Bernie has caused this by not allowing a competition framework for design teams to propose alternative track designs within the regulations, allowing public consultation, etc… basically because the clients are usually governments who don’t really care about the quality of the race, only that it’s being staged there so they can fly some fighter jets over it or whatever.

      Ok, I think that’s enough :)

      1. Oh no! There’s the rest of the world outside of Europe! People live there too! They must be uncivilized colonies. Let’s colonize them.

        1. Is this directed at Bernie or me!? My point is that allowing one design company to monopolise track design (wherever it is) is not healthy.

          Maybe you can tell me why it is that at all new F1 venues Tilke is the chosen design office?

          1. @john-h, in the past, the main reason cited for Tilke being the preferred track designer is because his organisation has tended to operate a very effective turn-key operation. Not only does his outfit turn out a track, it also designs the supporting infrastructure required and manage the construction phase as well – that is something that not that many outfits can provide (not just within the track design field, but within the wider civil engineering industry as a whole), which gives Tilke a major edge over his rivals.

            There is also the fact that one of the few rival track designers out there – Apex Designs – were involved in a particularly expensive and disastrous project that, fairly or unfairly, badly damaged their reputation and has more or less left the field clear for Tilke.

  4. Maybe Lauda’s reverse pschycology with Rosberg, calling him the 3rd/4th best driver of the current F1 grid and Lewis 1st, worked. Rosberg is really on pole, it’s not a joke :P

    1. pschycology

      Did you mean: “Psychology”? :p

      1. For sure, quick typing mistake ;)

      2. its more fun trying to pronounce it that way :)

  5. Hamilton can’t break the record for poles in a season now.

    1. For some (probably not nice) reason, this fact dis-annoys me. Maybe there was just too much hype about his achievements, making me wish that some kind of deflation happens.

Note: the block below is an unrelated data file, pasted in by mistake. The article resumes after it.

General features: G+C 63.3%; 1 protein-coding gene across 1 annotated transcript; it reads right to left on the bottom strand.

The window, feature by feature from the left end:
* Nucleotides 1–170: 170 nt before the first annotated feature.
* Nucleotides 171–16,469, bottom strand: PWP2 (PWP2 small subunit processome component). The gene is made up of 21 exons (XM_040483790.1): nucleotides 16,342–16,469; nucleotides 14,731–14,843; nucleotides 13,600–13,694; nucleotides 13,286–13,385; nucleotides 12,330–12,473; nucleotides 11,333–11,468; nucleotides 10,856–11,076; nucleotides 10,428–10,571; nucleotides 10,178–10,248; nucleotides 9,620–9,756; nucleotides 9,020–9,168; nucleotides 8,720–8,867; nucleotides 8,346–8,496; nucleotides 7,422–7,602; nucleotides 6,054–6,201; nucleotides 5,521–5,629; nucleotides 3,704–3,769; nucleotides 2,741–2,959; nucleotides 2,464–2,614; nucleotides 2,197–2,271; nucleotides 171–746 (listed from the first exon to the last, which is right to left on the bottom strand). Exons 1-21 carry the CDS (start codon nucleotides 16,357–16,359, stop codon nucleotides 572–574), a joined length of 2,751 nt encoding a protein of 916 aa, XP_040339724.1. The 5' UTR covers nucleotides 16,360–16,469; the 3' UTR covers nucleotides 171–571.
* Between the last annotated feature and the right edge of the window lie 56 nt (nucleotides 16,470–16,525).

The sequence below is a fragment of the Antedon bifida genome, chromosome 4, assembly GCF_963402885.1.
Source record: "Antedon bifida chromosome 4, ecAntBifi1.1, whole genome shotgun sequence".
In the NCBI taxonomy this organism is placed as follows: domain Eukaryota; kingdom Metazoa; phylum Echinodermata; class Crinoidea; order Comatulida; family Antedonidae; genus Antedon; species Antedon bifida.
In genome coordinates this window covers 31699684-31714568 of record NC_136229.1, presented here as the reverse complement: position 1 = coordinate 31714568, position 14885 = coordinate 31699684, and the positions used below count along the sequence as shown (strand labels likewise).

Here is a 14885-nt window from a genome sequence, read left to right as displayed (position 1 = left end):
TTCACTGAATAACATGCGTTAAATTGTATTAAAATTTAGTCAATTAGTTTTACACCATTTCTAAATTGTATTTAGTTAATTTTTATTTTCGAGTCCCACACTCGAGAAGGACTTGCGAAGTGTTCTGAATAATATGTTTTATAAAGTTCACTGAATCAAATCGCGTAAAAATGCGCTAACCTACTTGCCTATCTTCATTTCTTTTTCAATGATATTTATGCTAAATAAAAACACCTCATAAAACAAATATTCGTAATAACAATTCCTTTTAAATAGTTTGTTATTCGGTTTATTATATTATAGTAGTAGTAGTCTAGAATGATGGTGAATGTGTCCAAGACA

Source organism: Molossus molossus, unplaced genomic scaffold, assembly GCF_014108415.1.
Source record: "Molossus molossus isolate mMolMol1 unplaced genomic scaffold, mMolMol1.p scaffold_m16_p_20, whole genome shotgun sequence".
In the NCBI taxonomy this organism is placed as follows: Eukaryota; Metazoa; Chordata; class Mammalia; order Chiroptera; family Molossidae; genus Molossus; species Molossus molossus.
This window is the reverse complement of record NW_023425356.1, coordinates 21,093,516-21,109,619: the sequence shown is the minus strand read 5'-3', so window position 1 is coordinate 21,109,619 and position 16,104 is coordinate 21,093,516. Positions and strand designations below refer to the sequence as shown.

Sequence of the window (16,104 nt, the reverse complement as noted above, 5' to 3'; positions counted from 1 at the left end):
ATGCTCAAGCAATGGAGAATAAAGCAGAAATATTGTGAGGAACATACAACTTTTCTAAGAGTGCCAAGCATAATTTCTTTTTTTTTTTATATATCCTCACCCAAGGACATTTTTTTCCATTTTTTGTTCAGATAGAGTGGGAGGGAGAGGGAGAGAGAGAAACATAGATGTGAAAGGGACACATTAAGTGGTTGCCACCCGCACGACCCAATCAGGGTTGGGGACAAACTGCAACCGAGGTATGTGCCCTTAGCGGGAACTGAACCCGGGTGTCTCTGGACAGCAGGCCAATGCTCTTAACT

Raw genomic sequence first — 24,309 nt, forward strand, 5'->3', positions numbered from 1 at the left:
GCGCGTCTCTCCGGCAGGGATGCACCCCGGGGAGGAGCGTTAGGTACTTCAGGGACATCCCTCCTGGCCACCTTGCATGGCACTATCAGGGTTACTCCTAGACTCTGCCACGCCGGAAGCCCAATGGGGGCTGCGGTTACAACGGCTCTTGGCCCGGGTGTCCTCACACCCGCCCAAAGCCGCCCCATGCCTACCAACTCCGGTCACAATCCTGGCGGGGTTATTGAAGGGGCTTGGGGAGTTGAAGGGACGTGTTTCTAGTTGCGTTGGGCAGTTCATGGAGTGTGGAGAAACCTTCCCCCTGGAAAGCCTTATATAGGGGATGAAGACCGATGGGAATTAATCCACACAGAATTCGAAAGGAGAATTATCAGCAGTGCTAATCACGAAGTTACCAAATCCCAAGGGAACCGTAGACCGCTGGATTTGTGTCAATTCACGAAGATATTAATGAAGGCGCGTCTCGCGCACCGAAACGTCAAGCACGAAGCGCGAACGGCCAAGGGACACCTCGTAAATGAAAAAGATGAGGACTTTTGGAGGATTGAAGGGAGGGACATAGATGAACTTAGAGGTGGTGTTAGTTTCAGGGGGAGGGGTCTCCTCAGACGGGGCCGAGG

2. But he can equal it?

    3. He can’t break the record for most poles in 1 season.
      He also can’t break the record for most wins in 1 season either.
      Looking at some of the other records held by Vettel, he can’t also break the records for most starts from front row in a season and most podium finishes in a season.
      He also can’t lose more than 5 points if he wants to break the record for most championship points earned in a season.
      He can still break Vettel’s record of most wins from pole position in a season if he wins more than 2 races from pole. This one is quite ironic actually, because Vettel has a much better record of turning pole positions into race wins.

    4. That is because he has a fast team mate. Mansell and Vettel teammates were not really close to them in qualifying on a regular enough basis.

      1. @david-beau – Disagree. Patrese outqualified Mansell 9-7 in 1991 before Mansell hit back in 1992. Webber and Vettel’s average qualifying gap was around a tenth in 2010 despite Vettel getting 10 poles. If Hamilton gets the remaining 4 poles, which he is capable of doing, then he’d have 15, with his teammate on 3, and Vettel on 1. Just like 2011 with Vettel 15, Webber 3, Hamilton 1.

  6. So are Rosberg and Bottas gonna fall prey to Hamilton and Vettel tomorrow at the start?

    1. Hamilton and Rosberg – maybe. I doubt that Rosberg will be tricked into overheating his engine again, but he has yet to produce a competitive start under the new starting procedure, so maybe Lewis can immediately “correct” the order on the run down to turn 1.
      As for Bottas, I don’t think there’s too much of a reason to worry for him. The Williamses’ (is that the correct form?!) starts’ve been consistently strong all season, and I can’t think of too many examples of a Ferrari sprinting past a Martini car this season. Anything can happen, of course, but I don’t think Vettel should count on that happening.

      1. Japan comes to mind

      2. Yeah. Just last race. And maybe it doesn’t come to mind because Vettel generally starts ahead and you know Raikkonen… though I think it was China where he got ahead of both Williams cars in first lap.
        But Ferrari do get stuck behind Williams a lot.
        Vettel: Australia, Bahrain, Austria.
        Raikkonen: Spain, Belgium, Japan.
        I think actually the one and only time they got ahead on-track was Vettel at Spa.
        They have a much better record of getting ahead at the start.

      3. Digitalrurouni
        11th October 2015, 2:53

        Did you say tricked into overheating engine? How in the world does one get tricked into that?

        1. Did you say tricked into overheating engine? How in the world does one get tricked into that?

          I can’t answer that in passive voice, but actively tricking someone into overheating their engine is not that difficult, but in a dark grey area of the rules.
          Hamilton achieved this by going extremely slowly at the end of the formation lap, while Rosberg continued at a normal pace. This led to Rosberg sitting on his grid position for quite some time before Hamilton joined him with the rest of the pack. Without cooling, Rosberg’s engine started getting hotter and hotter, while Hamilton kept rolling for much more time, thus cooling his engine a bit more.
          The rules forbid going unnecessarily slow or leaving too big a gap, but no-one protested against Hamilton’s antics, so he was safe and able to overtake Rosberg at the start, when the latter’s engine lost a bit of power due to reaching a critical temperature at which the engine is automatically turned down a bit.

  7. Am I seeing things? Ricciardo is 1.39.7 in P10 and Kvyat 1.39.2 in P11?